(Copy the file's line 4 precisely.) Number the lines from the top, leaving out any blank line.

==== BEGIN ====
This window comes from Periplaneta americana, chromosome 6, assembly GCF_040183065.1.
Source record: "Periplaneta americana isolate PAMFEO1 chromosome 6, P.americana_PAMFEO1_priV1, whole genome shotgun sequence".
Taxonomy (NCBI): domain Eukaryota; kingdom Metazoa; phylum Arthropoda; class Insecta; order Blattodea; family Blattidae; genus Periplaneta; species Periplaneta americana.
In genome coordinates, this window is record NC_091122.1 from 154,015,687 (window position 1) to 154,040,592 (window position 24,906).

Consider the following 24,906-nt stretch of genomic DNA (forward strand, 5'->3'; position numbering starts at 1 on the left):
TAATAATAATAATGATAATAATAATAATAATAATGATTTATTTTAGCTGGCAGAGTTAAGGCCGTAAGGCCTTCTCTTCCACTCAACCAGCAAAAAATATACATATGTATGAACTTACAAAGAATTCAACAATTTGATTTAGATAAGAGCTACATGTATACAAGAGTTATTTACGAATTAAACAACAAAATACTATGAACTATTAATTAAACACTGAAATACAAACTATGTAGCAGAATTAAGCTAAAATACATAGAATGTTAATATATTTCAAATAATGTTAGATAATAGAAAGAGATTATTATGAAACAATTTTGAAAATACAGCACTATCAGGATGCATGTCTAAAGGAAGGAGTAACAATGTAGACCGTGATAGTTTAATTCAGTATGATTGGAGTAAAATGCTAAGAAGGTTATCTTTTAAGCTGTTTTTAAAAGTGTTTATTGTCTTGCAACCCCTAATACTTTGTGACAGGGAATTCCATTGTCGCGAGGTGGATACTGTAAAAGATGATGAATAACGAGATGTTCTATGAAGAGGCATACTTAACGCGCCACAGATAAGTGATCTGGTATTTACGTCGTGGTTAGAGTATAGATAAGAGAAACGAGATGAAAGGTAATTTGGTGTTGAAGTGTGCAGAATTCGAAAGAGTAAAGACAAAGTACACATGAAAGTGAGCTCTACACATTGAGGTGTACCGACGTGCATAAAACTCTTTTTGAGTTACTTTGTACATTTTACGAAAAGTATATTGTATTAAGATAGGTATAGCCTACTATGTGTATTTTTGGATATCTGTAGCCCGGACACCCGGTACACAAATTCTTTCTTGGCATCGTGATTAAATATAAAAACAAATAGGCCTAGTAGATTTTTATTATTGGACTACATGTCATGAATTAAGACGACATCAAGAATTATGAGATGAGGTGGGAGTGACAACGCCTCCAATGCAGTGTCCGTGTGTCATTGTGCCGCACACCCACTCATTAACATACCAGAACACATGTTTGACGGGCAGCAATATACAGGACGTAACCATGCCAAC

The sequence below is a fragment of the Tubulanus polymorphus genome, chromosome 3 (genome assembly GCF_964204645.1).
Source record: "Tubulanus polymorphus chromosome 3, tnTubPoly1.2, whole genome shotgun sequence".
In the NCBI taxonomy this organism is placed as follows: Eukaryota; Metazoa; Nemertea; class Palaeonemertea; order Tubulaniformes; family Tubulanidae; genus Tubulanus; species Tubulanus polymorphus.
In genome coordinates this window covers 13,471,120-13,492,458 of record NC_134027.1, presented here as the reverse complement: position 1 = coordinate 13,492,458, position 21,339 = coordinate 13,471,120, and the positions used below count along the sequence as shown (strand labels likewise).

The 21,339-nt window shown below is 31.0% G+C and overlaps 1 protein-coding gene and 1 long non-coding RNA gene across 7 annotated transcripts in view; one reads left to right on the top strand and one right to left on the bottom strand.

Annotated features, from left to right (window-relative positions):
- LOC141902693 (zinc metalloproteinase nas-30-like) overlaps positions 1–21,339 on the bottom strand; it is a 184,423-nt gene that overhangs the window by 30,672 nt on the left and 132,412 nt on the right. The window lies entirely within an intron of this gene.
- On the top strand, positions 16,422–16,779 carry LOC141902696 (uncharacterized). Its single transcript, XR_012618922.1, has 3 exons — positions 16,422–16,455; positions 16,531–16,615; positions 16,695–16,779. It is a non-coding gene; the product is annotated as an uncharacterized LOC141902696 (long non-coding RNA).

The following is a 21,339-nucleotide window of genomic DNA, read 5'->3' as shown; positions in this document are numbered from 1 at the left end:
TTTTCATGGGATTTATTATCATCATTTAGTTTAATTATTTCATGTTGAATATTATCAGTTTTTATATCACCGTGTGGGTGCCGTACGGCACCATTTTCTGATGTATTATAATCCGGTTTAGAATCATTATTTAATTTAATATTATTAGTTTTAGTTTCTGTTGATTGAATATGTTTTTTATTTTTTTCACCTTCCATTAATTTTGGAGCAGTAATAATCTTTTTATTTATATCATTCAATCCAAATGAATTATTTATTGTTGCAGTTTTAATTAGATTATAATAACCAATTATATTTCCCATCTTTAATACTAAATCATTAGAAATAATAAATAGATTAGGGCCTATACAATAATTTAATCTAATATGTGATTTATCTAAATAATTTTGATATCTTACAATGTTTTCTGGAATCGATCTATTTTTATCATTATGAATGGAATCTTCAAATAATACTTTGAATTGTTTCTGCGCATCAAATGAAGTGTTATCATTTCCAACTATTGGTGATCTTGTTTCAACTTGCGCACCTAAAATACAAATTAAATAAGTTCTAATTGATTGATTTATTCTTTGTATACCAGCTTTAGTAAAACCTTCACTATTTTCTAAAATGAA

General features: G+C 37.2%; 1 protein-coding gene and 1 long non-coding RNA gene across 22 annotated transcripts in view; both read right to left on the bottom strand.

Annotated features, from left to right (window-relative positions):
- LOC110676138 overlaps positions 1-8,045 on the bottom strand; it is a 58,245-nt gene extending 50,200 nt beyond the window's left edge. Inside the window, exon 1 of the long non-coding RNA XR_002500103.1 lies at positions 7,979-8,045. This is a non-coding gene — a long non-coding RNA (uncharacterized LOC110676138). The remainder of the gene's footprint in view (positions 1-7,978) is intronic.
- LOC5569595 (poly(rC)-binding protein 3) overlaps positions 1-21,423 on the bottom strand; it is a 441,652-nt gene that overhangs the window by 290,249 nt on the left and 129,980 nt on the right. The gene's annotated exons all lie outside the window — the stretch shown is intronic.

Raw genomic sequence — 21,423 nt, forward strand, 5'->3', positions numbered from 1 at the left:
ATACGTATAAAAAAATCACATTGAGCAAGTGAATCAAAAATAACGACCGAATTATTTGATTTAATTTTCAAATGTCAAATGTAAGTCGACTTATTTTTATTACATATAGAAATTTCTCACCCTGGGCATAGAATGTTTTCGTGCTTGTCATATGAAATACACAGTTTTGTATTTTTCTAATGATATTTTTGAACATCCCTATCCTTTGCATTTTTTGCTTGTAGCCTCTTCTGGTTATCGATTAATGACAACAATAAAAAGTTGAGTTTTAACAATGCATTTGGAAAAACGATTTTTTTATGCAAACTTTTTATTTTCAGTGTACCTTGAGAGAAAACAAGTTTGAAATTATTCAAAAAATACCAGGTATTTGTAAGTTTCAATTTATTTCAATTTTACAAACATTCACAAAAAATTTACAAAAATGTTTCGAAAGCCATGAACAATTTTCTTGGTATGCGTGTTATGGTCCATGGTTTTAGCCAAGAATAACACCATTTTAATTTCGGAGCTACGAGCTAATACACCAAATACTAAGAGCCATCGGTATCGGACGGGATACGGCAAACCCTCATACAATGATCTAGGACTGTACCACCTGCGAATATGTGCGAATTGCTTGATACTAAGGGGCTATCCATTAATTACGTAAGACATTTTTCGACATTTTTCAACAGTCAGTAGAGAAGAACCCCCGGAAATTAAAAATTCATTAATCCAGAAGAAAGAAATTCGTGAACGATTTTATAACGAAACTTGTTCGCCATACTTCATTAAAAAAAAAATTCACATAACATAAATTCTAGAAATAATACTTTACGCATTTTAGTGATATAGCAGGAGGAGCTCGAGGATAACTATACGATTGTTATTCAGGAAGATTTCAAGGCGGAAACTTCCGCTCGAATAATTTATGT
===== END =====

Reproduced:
In genome coordinates, this window is record NC_091122.1 from 154,015,687 (window position 1) to 154,040,592 (window position 24,906).